Sampson Low – publishing for more than 200 years
In 1793, the year when the French Revolution broke out in France, a young printer in London named Sampson Low published a beautifully illustrated prayer book and the first of many novels by famous writers. He was a man of remarkable energy setting up his own printing and publishing company in Soho, but sadly he died in 1800 leaving his business to his son Sampson who was only three years old. When the young boy grew up he worked for Longmans the publisher before re-establishing his father’s family name again in London’s Lambs Conduit Street together with a handsome bookshop and library.
The business grew from strength to strength and Sampson Low became an international publishing figure with business connections in the United States and Australia. He was one of the key publishers in setting up the first international copyright agreement and the net book agreement with booksellers across the United Kingdom. A collection of letters from the heyday of Sampson Low in the early 1860s, which is now held in the Open University library, shows a fascinating array of Mid-Victorian literary figures on his writers’ and readers’ list. There are about 200 letters in all and they have never been published from such writers as Charles Dickens, Sir Walter Scott, Anthony Trollope, Alfred Lord Tennyson, William Makepeace Thackeray, Richard Blackmore, Mrs Gaskell and Lady Noel Byron.
There are several from eminent politicians of that era too: W.E.Gladstone, John Bright, Henry Mayhew and Lord Shaftesbury. There too are the scribblings of such worthy and well-known figures as Florence Nightingale, the Duke of Wellington and Robert E. Lee. Turn the pages on and you will find such divine and saintly names as those of Cardinal Newman, Charles Kingsley and John Stuart Mill, the philosopher. There are famed artists, too, such as John Everett Millais and George Cruikshank, many of whom illustrated his publications. You will also stumble across immortal American names as well, such as Oliver Wendell Holmes, Wilkie Collins, Ralph Waldo Emerson and Harriet Beecher Stowe.
Under Sampson Low’s leadership the publishing business thrived and survived for 60 years, but as he grew older he relied more on his three sons – Sampson, William and Walter. He also took on a promising associate editor named Edward Marston in his main office on Ludgate Hill beneath St Paul’s Cathedral. But sadly his three sons all died before he did in 1886 and Marston took over the firm. Marston recalled his old boss as ‘a man of unusual zeal and untiring energy, but although he possessed excellent business qualities, he was not the man to accumulate a large fortune in trade. His zeal and energy took a less selfish and more philanthropic turn. He was a deeply religious man and perhaps never so happy as when engaged in Sunday duties as a school teacher, or in superintending some good work for the benefit of the poor of his neighbourhood’. Among his charitable works he set up the Booksellers’ Provident Association and left them a handsome legacy. With his son Sampson he also set up the ‘Royal Society for the Protection of Life from Fire’, a charitable society that saved thousands of lives and became the basis of the London Fire Brigade.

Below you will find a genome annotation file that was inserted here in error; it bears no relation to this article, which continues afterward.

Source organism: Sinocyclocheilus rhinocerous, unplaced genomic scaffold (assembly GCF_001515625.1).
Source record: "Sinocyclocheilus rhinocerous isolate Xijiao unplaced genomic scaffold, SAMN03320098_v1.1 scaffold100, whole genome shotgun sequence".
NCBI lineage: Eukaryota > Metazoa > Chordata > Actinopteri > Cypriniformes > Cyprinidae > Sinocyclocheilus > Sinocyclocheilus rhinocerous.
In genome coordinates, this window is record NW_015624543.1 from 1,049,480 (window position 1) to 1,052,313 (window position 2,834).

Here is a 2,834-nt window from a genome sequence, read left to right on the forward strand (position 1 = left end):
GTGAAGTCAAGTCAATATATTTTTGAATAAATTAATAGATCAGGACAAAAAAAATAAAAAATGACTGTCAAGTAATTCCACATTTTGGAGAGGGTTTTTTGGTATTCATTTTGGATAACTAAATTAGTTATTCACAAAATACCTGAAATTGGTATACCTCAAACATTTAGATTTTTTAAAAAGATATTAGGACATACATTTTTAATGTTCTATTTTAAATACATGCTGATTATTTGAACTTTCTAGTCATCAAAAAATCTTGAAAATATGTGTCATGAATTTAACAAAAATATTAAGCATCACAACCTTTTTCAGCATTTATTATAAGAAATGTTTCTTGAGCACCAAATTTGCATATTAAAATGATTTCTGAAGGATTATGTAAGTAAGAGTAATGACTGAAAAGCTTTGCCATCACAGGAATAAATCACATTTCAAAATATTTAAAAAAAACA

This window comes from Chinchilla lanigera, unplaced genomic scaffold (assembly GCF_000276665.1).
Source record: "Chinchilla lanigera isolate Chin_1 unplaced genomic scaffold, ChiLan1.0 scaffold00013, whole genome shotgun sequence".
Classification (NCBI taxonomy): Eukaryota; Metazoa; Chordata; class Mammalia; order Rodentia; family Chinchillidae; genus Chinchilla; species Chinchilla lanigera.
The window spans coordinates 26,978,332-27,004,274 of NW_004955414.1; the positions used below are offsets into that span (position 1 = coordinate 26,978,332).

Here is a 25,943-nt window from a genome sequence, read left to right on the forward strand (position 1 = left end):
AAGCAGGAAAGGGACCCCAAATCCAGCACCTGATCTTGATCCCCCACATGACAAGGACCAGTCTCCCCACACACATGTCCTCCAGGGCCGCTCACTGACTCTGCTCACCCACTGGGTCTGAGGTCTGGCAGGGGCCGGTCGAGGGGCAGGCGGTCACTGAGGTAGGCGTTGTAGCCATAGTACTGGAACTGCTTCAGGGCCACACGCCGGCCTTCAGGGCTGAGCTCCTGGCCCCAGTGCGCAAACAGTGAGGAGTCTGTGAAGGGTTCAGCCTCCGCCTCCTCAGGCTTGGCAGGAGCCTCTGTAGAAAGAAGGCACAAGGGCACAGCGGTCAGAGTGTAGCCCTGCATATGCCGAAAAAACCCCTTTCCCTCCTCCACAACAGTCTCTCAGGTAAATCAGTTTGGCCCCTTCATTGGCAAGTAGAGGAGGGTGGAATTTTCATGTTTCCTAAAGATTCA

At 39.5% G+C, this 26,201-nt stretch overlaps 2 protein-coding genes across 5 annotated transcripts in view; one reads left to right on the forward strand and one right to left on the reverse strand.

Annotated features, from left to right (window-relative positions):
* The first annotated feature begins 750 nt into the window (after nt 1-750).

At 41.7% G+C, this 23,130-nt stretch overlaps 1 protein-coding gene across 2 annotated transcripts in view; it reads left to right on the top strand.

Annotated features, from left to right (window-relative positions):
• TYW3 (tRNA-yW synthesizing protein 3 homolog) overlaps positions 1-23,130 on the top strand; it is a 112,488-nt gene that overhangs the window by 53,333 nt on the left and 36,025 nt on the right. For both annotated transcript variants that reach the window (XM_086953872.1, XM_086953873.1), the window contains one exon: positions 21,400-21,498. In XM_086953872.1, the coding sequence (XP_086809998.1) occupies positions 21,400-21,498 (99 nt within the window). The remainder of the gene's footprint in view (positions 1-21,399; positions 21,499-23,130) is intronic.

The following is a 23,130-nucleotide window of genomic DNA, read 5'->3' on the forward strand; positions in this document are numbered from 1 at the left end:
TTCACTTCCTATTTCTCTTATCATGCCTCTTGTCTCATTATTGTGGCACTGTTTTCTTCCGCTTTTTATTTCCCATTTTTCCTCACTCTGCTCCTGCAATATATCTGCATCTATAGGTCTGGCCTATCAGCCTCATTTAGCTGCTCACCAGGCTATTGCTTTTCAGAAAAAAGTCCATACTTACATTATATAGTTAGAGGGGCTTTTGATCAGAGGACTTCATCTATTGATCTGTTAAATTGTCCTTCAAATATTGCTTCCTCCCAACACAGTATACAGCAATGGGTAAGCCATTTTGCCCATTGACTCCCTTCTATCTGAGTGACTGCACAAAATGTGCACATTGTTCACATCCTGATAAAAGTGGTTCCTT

After Sampson died, the firm continued to publish as Sampson Low, Marston and Co. and it flourished well into the Edwardian age. The Low family had lost their involvement with the company, but Sampson Low Marston remained a separate publishing house until the end of the Second World War. For more than 100 years its regular publication of Jane’s Fighting Ships was eagerly read and recorded by navies all over the world. The shortage of paper after the war made life hard for book publishers; even so Sampson Low published such famous children’s authors and romantic novelists as Enid Blyton and Jeffery Farnol. But in 1950 the company was taken over by Purnells, the printers of its novels in Somerset, and became part of the British Printing Corporation (BPC).
However, the media mogul Robert Maxwell bought up the parent corporation BPC in 1981 as part of his over-ambitious publishing empire. Over the next 10 years Sampson Low Ltd was systematically asset-stripped with all its publications being either sold off or closed down. Maxwell himself fell from his yacht and drowned off the Canary Islands on 5 November 1991 and his whole empire was declared bankrupt a year later. Sampson Low was offered for sale for a few thousand pounds; then, when nobody offered to buy it, the company was wound up and de-registered exactly 200 years after it was first founded. The family name was dead … or was it?
George Low, one of the direct descendants of the founder, discovered the remains of the dismembered company at Companies House in Cardiff – and brought it back to life by re-registering Sampson Low Ltd in October 1997. A journalist, editor and publisher, George had worked for both BPC and Longmans and had watched with growing horror as Maxwell dismembered and destroyed his family firm. The Lows now own the company with George’s four sons Sampson, Alban, Joshua and Jacob taking control as directors. Outlining their future vision for the next century, George declared: ‘With this new chapter in the history of Sampson Low Ltd, we hope to revive the great days of our Victorian ancestors; to draw a line under the sleazy scandals of the Maxwell regime; and to launch out with confident creativity into the internet era.’